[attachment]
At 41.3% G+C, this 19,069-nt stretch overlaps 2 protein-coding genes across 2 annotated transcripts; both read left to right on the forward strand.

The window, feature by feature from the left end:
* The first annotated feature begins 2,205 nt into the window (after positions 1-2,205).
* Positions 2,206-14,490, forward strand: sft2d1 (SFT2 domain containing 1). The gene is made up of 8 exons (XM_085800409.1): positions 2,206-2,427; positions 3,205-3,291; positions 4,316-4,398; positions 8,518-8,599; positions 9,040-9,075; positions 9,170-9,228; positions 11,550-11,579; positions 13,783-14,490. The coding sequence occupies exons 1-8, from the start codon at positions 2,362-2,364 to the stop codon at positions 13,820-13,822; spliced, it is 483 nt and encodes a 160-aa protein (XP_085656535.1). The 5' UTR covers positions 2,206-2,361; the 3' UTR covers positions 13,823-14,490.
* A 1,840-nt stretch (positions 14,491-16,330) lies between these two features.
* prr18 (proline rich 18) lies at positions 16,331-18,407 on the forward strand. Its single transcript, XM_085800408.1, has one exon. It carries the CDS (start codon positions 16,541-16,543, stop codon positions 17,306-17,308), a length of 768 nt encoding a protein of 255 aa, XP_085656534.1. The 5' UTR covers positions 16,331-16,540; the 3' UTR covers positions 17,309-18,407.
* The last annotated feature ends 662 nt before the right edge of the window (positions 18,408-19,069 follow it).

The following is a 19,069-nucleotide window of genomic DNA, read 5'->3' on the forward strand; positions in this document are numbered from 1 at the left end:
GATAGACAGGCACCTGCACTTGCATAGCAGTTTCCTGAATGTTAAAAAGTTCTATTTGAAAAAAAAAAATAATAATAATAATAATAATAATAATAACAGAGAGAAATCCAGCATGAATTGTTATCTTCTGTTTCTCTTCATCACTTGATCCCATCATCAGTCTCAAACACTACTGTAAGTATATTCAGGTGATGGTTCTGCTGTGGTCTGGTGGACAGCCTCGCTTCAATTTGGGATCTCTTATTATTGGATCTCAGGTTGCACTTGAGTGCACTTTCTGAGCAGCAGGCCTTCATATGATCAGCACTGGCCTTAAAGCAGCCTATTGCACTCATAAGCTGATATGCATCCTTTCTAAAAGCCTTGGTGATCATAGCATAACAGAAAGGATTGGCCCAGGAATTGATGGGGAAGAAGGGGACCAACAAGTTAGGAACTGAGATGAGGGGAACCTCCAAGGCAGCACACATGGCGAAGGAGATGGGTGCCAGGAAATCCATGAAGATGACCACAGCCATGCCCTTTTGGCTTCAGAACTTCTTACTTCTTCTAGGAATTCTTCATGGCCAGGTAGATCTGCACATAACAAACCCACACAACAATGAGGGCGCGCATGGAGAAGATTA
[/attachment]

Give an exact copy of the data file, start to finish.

At 41.3% G+C, this 19,069-nt stretch overlaps 2 protein-coding genes across 2 annotated transcripts; both read left to right on the forward strand.

The window, feature by feature from the left end:
* The first annotated feature begins 2,205 nt into the window (after positions 1-2,205).
* Positions 2,206-14,490, forward strand: sft2d1 (SFT2 domain containing 1). The gene is made up of 8 exons (XM_085800409.1): positions 2,206-2,427; positions 3,205-3,291; positions 4,316-4,398; positions 8,518-8,599; positions 9,040-9,075; positions 9,170-9,228; positions 11,550-11,579; positions 13,783-14,490. The coding sequence occupies exons 1-8, from the start codon at positions 2,362-2,364 to the stop codon at positions 13,820-13,822; spliced, it is 483 nt and encodes a 160-aa protein (XP_085656535.1). The 5' UTR covers positions 2,206-2,361; the 3' UTR covers positions 13,823-14,490.
* A 1,840-nt stretch (positions 14,491-16,330) lies between these two features.
* prr18 (proline rich 18) lies at positions 16,331-18,407 on the forward strand. Its single transcript, XM_085800408.1, has one exon. It carries the CDS (start codon positions 16,541-16,543, stop codon positions 17,306-17,308), a length of 768 nt encoding a protein of 255 aa, XP_085656534.1. The 5' UTR covers positions 16,331-16,540; the 3' UTR covers positions 17,309-18,407.
* The last annotated feature ends 662 nt before the right edge of the window (positions 18,408-19,069 follow it).

The following is a 19,069-nucleotide window of genomic DNA, read 5'->3' on the forward strand; positions in this document are numbered from 1 at the left end:
GATAGACAGGCACCTGCACTTGCATAGCAGTTTCCTGAATGTTAAAAAGTTCTATTTGAAAAAAAAAAATAATAATAATAATAATAATAATAATAACAGAGAGAAATCCAGCATGAATTGTTATCTTCTGTTTCTCTTCATCACTTGATCCCATCATCAGTCTCAAACACTACTGTAAGTATATTCAGGTGATGGTTCTGCTGTGGTCTGGTGGACAGCCTCGCTTCAATTTGGGATCTCTTATTATTGGATCTCAGGTTGCACTTGAGTGCACTTTCTGAGCAGCAGGCCTTCATATGATCAGCACTGGCCTTAAAGCAGCCTATTGCACTCATAAGCTGATATGCATCCTTTCTAAAAGCCTTGGTGATCATAGCATAACAGAAAGGATTGGCCCAGGAATTGATGGGGAAGAAGGGGACCAACAAGTTAGGAACTGAGATGAGGGGAACCTCCAAGGCAGCACACATGGCGAAGGAGATGGGTGCCAGGAAATCCATGAAGATGACCACAGCCATGCCCTTTTGGCTTCAGAACTTCTTACTTCTTCTAGGAATTCTTCATGGCCAGGTAGATCTGCACATAACAAACCCACACAACAATGAGGGCGCGCATGGAGAAGATTA